Q All right. You know, there --
THE PRESIDENT: I learned it a long time ago.
Q -- you know, there are reports out today in U.S. News and World Report that she's thinking of moving out of the White House and getting a place in New York in the fall.
THE PRESIDENT: Well, it's not true that she's going to move out of the White House. But let me answer the report. Months ago, we said that we intended to get a place in New York. We talked -- we started talking not long after we moved to the White House about where we would live when we got out. She's always wanted to live in New York, so we said we'd do that. And I would divide my time between New York and going home to Arkansas, and finishing my library and doing my work there.
Now, if she runs for the Senate, she'll obviously have to spend a lot more time there. But it will be more like an incumbent member of Congress running for reelection -- that is, she's not going to stop being First Lady and doing her other responsibilities, but she'll have to spend a lot more time in New York, and we'll have to get a place there for her to be while she's spending her time there.
Q If she runs for the Senate, will you be eligible to vote for her in New York State? In other words, would you move your voting registration from Arkansas to New York?
THE PRESIDENT: Well, I might, because I think every vote counts, and I'd certainly want her to win if she ran.
Q Could be that close?
THE PRESIDENT: I will say this. I think, if this is what she wants to do. If she wants, if she decides to do this, I will be enthusiastically supportive, because I think she would be truly magnificent. I think she'd be great for the people of New York, and good for the people of America.
In all the years I've been in public life, of all the people I've ever known, she has been the most consistently, seriously dedicated to the kinds of public issues that I think are important today -- to the welfare of children, the strength of families, the future of education, quality of health care. I mean, this is something -- if the people of New York chose her, they would have somebody with 30 years of unbroken, consistent, committed dedication, who knows a lot and is great with working with people. So if that's what she wants, I'm strong for it.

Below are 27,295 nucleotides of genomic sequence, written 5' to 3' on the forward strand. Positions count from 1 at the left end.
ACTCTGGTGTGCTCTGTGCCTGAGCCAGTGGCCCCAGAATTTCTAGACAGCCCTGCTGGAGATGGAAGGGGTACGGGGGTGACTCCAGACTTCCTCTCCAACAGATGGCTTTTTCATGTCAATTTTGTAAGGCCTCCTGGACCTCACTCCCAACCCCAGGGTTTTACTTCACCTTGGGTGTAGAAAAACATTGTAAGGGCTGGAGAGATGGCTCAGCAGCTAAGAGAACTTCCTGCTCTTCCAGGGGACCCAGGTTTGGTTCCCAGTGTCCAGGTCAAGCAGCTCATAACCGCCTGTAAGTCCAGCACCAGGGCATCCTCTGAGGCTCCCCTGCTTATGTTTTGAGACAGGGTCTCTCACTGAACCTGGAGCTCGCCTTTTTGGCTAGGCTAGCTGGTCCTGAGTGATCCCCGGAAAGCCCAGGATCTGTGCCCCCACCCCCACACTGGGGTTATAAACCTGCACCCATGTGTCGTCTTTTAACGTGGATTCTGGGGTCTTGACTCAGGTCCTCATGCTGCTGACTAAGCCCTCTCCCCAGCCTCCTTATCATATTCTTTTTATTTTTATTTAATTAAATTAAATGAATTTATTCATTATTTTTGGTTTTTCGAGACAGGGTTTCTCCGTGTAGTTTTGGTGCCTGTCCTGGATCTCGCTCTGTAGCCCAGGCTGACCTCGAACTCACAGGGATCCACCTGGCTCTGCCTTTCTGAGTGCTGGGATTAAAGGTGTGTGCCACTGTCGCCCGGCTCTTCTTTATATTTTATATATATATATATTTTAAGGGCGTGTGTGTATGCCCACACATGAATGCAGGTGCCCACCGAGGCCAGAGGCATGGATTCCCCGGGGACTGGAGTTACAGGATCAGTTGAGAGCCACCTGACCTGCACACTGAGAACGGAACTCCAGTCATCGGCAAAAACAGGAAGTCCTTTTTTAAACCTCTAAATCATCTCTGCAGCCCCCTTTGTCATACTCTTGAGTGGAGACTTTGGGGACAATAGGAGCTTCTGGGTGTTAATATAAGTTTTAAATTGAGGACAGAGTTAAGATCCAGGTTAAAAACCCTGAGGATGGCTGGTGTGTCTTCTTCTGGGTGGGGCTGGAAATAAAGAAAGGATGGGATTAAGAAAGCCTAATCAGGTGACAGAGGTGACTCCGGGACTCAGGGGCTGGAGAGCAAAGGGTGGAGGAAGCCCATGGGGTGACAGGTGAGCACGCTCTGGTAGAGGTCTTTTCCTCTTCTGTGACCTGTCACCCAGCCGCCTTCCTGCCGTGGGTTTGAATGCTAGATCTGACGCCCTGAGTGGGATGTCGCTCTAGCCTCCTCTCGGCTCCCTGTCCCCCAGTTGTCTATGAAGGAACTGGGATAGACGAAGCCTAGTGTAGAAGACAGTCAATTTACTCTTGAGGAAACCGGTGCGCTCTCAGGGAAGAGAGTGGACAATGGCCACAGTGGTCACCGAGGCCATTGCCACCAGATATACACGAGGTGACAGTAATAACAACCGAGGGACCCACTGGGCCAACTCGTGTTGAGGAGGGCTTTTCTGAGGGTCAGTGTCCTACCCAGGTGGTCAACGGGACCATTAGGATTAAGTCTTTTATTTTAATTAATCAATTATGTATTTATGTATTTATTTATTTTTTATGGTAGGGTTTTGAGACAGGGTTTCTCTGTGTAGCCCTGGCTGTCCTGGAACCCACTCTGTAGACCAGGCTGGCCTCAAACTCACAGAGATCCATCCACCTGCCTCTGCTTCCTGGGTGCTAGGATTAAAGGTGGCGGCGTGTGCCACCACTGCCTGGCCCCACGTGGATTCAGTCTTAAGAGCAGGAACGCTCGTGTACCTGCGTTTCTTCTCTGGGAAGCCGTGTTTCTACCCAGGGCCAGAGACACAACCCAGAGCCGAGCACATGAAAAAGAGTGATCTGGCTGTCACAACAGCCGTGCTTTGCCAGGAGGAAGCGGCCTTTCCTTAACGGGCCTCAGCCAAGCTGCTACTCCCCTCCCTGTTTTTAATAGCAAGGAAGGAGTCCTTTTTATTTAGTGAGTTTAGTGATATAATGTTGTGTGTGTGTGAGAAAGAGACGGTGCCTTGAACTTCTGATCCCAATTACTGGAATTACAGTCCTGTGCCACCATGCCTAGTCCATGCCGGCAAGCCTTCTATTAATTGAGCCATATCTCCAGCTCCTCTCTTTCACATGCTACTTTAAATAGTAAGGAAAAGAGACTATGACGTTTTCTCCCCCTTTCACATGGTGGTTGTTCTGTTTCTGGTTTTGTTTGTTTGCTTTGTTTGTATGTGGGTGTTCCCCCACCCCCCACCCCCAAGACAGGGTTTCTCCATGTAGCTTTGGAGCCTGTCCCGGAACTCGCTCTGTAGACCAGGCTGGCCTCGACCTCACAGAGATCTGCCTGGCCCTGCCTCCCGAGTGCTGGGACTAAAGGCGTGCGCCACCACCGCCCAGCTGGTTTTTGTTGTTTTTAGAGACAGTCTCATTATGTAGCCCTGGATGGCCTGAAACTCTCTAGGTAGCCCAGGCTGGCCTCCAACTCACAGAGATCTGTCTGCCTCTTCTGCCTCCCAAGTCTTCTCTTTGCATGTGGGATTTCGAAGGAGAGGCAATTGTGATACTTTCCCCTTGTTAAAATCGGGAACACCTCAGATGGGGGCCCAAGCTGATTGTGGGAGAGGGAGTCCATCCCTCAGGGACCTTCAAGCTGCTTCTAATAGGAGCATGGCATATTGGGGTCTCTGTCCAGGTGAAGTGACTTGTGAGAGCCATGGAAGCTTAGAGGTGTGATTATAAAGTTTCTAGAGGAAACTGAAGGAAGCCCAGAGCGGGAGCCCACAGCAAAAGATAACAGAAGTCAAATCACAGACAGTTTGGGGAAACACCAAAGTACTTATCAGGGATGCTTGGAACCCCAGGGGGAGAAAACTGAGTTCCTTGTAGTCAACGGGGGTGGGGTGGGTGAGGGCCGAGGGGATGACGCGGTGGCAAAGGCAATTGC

Q And so you're ready to move from --
THE PRESIDENT: I'm ready to do whatever she wants. I will be -- whatever the facts are about her running for the Senate, I'll be dividing my time between New York and home, because I've got a library to build, I've got a public policy center to set up, and it's a real gift I want to give my native state and I want it to be something wonderful and good. So --I've spent quite a lot of time on it already.
Q Mr. President, you've always been someone who's looked ahead. When you look ahead to your personal life after you leave the White House, what do you see?
THE PRESIDENT: Well, it depends in part on what Hillary does. You know, I'll probably be going to meetings of the Senate spouses' club, if she decides to run. But I want to continue to be active in areas that I care a great deal about. And I think that through my library and through the public policy center, and perhaps through some other activities, I can continue to work on some of the issues of world peace, and reconciliation of people across these racial and religious lines that I've devoted so much of my life to. I can continue the work at home on issues that I care a great deal about, including involving young people in public service, whether it's young people in AmeriCorps or young Americans who are interested in running for public office. I've given a lot of thought to it.
But I'll find something useful to do. I want to work hard. I'm too early -- it's too early to quit work, and I'm not good enough to go on the senior golf tour. So I expect I'll have to just keep on doing what I'm doing.
Q So what -- I'm hearing more of the Jimmy Carter model as opposed to a Gerald Ford model.
THE PRESIDENT: Yes, that may just be a function of age and circumstance. I think President Carter has been the most effective former President in my lifetime, and one of the three or four most important former Presidents, in his public service and the quality of his work, in the entire history of the United States. So what I would do wouldn't be exactly what he had done, but I think the model of what he's done and how he's done it is a good model for every former President who gets out who still has good health and a few years left.
Q Okay, Mr. President. I'm told we're all out of time. I want to thank you very much for joining us for this special Late Edition here in Cologne.
THE PRESIDENT: This is your last trip with me, so I want to thank you for six and a half good years. Good luck.
Q Thank you very much. It's been an honor to cover you.
END 4:45 P.M. (L)